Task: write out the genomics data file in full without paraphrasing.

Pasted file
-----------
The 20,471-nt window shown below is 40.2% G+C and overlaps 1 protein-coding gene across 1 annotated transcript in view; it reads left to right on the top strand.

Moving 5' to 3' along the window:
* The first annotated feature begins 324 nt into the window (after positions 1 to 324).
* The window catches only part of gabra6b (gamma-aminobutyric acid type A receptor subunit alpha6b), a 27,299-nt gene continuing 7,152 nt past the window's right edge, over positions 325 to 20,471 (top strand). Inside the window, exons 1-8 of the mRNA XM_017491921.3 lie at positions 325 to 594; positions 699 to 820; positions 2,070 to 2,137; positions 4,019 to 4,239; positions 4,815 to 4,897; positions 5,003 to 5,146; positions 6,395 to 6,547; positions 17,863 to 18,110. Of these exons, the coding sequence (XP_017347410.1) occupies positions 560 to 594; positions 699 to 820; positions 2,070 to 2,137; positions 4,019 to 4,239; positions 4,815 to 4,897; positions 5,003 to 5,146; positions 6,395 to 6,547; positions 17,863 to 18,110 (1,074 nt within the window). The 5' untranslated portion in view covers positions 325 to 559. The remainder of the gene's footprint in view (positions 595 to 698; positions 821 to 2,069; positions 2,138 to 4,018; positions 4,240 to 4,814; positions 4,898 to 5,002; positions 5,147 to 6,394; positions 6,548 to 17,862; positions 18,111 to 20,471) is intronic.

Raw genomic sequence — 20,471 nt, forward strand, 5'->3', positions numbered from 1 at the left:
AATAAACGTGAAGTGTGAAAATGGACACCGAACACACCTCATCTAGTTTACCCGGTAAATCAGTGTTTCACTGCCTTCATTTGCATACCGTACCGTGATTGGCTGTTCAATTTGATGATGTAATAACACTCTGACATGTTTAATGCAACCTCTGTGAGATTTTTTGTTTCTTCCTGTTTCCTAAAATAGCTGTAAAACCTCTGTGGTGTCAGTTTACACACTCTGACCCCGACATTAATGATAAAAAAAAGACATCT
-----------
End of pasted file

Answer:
The 20,471-nt window shown below is 40.2% G+C and overlaps 1 protein-coding gene across 1 annotated transcript in view; it reads left to right on the top strand.

Moving 5' to 3' along the window:
* The first annotated feature begins 324 nt into the window (after positions 1 to 324).
* The window catches only part of gabra6b (gamma-aminobutyric acid type A receptor subunit alpha6b), a 27,299-nt gene continuing 7,152 nt past the window's right edge, over positions 325 to 20,471 (top strand). Inside the window, exons 1-8 of the mRNA XM_017491921.3 lie at positions 325 to 594; positions 699 to 820; positions 2,070 to 2,137; positions 4,019 to 4,239; positions 4,815 to 4,897; positions 5,003 to 5,146; positions 6,395 to 6,547; positions 17,863 to 18,110. Of these exons, the coding sequence (XP_017347410.1) occupies positions 560 to 594; positions 699 to 820; positions 2,070 to 2,137; positions 4,019 to 4,239; positions 4,815 to 4,897; positions 5,003 to 5,146; positions 6,395 to 6,547; positions 17,863 to 18,110 (1,074 nt within the window). The 5' untranslated portion in view covers positions 325 to 559. The remainder of the gene's footprint in view (positions 595 to 698; positions 821 to 2,069; positions 2,138 to 4,018; positions 4,240 to 4,814; positions 4,898 to 5,002; positions 5,147 to 6,394; positions 6,548 to 17,862; positions 18,111 to 20,471) is intronic.

Raw genomic sequence — 20,471 nt, forward strand, 5'->3', positions numbered from 1 at the left:
AATAAACGTGAAGTGTGAAAATGGACACCGAACACACCTCATCTAGTTTACCCGGTAAATCAGTGTTTCACTGCCTTCATTTGCATACCGTACCGTGATTGGCTGTTCAATTTGATGATGTAATAACACTCTGACATGTTTAATGCAACCTCTGTGAGATTTTTTGTTTCTTCCTGTTTCCTAAAATAGCTGTAAAACCTCTGTGGTGTCAGTTTACACACTCTGACCCCGACATTAATGATAAAAAAAAGACATCT